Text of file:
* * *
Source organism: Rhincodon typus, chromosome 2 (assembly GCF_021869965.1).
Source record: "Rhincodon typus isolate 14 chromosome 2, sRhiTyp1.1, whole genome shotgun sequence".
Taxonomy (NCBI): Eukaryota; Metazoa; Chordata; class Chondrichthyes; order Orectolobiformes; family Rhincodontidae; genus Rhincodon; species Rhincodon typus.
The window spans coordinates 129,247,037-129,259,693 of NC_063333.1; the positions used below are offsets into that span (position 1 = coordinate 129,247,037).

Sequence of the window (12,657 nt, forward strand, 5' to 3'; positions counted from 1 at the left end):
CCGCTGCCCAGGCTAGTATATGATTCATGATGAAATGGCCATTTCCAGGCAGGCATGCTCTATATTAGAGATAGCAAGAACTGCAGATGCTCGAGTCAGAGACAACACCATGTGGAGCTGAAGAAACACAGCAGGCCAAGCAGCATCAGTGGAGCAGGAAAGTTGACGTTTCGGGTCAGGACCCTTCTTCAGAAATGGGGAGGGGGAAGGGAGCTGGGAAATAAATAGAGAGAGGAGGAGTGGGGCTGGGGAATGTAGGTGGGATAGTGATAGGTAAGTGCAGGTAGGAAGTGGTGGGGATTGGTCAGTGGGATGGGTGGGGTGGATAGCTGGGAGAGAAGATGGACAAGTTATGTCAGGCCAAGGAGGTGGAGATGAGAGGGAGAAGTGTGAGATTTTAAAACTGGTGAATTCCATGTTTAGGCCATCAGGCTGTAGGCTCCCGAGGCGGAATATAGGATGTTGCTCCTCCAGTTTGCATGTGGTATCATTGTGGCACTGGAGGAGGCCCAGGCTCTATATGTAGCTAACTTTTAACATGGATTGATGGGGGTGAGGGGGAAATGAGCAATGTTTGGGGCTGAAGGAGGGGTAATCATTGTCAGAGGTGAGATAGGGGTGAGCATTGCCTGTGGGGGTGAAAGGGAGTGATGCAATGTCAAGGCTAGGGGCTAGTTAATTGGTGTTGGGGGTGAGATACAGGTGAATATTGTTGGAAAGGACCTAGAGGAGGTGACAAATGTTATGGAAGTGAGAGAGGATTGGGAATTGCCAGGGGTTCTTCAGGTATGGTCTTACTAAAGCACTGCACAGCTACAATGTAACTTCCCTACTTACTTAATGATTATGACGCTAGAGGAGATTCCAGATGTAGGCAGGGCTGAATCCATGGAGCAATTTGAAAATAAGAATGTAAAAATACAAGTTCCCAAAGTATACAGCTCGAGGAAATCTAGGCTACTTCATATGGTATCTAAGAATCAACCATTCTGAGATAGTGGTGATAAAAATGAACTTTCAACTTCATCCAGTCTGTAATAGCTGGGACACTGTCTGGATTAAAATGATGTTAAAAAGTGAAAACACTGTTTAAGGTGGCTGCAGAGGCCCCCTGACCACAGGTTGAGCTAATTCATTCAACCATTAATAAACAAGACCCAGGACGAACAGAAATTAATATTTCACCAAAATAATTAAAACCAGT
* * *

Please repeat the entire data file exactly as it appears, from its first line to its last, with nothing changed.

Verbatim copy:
Source organism: Rhincodon typus, chromosome 2 (assembly GCF_021869965.1).
Source record: "Rhincodon typus isolate 14 chromosome 2, sRhiTyp1.1, whole genome shotgun sequence".
Taxonomy (NCBI): Eukaryota; Metazoa; Chordata; class Chondrichthyes; order Orectolobiformes; family Rhincodontidae; genus Rhincodon; species Rhincodon typus.
The window spans coordinates 129,247,037-129,259,693 of NC_063333.1; the positions used below are offsets into that span (position 1 = coordinate 129,247,037).

Sequence of the window (12,657 nt, forward strand, 5' to 3'; positions counted from 1 at the left end):
CCGCTGCCCAGGCTAGTATATGATTCATGATGAAATGGCCATTTCCAGGCAGGCATGCTCTATATTAGAGATAGCAAGAACTGCAGATGCTCGAGTCAGAGACAACACCATGTGGAGCTGAAGAAACACAGCAGGCCAAGCAGCATCAGTGGAGCAGGAAAGTTGACGTTTCGGGTCAGGACCCTTCTTCAGAAATGGGGAGGGGGAAGGGAGCTGGGAAATAAATAGAGAGAGGAGGAGTGGGGCTGGGGAATGTAGGTGGGATAGTGATAGGTAAGTGCAGGTAGGAAGTGGTGGGGATTGGTCAGTGGGATGGGTGGGGTGGATAGCTGGGAGAGAAGATGGACAAGTTATGTCAGGCCAAGGAGGTGGAGATGAGAGGGAGAAGTGTGAGATTTTAAAACTGGTGAATTCCATGTTTAGGCCATCAGGCTGTAGGCTCCCGAGGCGGAATATAGGATGTTGCTCCTCCAGTTTGCATGTGGTATCATTGTGGCACTGGAGGAGGCCCAGGCTCTATATGTAGCTAACTTTTAACATGGATTGATGGGGGTGAGGGGGAAATGAGCAATGTTTGGGGCTGAAGGAGGGGTAATCATTGTCAGAGGTGAGATAGGGGTGAGCATTGCCTGTGGGGGTGAAAGGGAGTGATGCAATGTCAAGGCTAGGGGCTAGTTAATTGGTGTTGGGGGTGAGATACAGGTGAATATTGTTGGAAAGGACCTAGAGGAGGTGACAAATGTTATGGAAGTGAGAGAGGATTGGGAATTGCCAGGGGTTCTTCAGGTATGGTCTTACTAAAGCACTGCACAGCTACAATGTAACTTCCCTACTTACTTAATGATTATGACGCTAGAGGAGATTCCAGATGTAGGCAGGGCTGAATCCATGGAGCAATTTGAAAATAAGAATGTAAAAATACAAGTTCCCAAAGTATACAGCTCGAGGAAATCTAGGCTACTTCATATGGTATCTAAGAATCAACCATTCTGAGATAGTGGTGATAAAAATGAACTTTCAACTTCATCCAGTCTGTAATAGCTGGGACACTGTCTGGATTAAAATGATGTTAAAAAGTGAAAACACTGTTTAAGGTGGCTGCAGAGGCCCCCTGACCACAGGTTGAGCTAATTCATTCAACCATTAATAAACAAGACCCAGGACGAACAGAAATTAATATTTCACCAAAATAATTAAAACCAGT